Korean J Gastrointest Endosc.  2005 Oct;31(4):211-215.

Primary Duodenal Malignant Tumors Missed at Initial Upper Endoscopy

  • 1Department of Medicine, Sungkyunkwan University School of Medicine, Samsung Medical Center, Seoul, Korea. leejh@smc.samsung.co.kr


Upper endoscopy is an effective method for diagnosing duodenal cancer, however endoscopy sometimes overlook the lesion.
We did a retrospective review of sixty-eight patients with non-ampullary primary malignant duodenal tumors treated at Samsung Medical Center between 1994 to 2003. Thirteen of 68 patients (20%), whom were not diagnosed by initial endoscopy were analyzed.
Twelve were male and mean age were 52.7+/-11.4 years. Histopathologic analysis revealed adenocarcinoma in 10 patients, stromal tumor 2, and lymphoma 1. Weight loss, abdominal pain, bleeding, and vomiting were the presenting symptoms. Initial endoscopy missed the lesion in 9 patients. In 5 patients, location of the lesions were third and fourth portion of the duodenum, difficult to be locations seen by usual endoscopic examination. Four were in the duodenal second portion, and undiagnosed without specific reason. The lesions were seen at initial endoscopy in 4 patients, however biopsy was done in only one patient because the lesion was considered as benign, initially. The median interval to diagnosis from initial upper endoscopy were 35 days (7~109 days).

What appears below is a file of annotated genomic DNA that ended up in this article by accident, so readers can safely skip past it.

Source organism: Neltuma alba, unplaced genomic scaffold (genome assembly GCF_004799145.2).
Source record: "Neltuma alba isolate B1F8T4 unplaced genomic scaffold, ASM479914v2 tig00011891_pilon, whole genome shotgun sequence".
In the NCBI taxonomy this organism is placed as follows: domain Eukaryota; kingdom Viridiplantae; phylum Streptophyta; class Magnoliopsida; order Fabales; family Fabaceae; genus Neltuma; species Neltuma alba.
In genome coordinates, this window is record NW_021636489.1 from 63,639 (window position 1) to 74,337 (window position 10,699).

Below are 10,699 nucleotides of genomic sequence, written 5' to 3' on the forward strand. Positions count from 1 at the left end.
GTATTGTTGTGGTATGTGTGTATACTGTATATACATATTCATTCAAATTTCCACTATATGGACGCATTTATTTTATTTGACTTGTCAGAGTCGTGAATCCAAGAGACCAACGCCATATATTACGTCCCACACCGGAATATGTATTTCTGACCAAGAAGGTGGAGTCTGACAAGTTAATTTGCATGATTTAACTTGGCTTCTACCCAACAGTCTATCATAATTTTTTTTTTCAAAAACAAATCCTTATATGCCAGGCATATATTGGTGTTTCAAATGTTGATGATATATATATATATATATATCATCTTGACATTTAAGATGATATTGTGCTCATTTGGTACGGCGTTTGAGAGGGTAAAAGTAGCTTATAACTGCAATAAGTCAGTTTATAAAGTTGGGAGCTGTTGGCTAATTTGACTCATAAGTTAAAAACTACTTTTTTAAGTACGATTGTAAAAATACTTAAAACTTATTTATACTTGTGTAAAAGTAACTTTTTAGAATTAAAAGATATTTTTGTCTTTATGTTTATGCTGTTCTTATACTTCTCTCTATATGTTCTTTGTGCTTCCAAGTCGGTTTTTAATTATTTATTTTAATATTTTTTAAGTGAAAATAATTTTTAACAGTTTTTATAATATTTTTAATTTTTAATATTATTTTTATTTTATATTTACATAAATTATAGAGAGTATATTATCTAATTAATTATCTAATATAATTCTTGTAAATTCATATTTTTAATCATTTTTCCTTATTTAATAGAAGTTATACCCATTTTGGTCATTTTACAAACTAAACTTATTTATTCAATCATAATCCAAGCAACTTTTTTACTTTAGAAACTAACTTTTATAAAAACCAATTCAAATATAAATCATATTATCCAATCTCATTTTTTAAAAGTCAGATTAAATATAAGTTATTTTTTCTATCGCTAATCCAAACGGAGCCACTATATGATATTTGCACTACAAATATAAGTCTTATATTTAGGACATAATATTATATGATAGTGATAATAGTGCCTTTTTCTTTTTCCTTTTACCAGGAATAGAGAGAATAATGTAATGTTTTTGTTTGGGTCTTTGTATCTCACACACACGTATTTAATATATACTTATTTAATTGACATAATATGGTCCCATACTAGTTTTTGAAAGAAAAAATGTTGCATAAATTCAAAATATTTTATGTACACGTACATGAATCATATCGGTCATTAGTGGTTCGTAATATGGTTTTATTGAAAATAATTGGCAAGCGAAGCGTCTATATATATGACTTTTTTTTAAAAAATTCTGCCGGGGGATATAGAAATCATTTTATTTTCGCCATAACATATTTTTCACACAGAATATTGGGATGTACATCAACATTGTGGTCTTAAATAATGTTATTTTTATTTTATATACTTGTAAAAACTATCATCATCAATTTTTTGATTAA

Some duodenal lesions were missed at initial endoscopic examination. Our study suggests that it is crucial to examine beyond the duodenal bulb and biopsy should be considered when the lesion is not typically looking as benign.


Duodenum; Malignant tumor; Endoscopy
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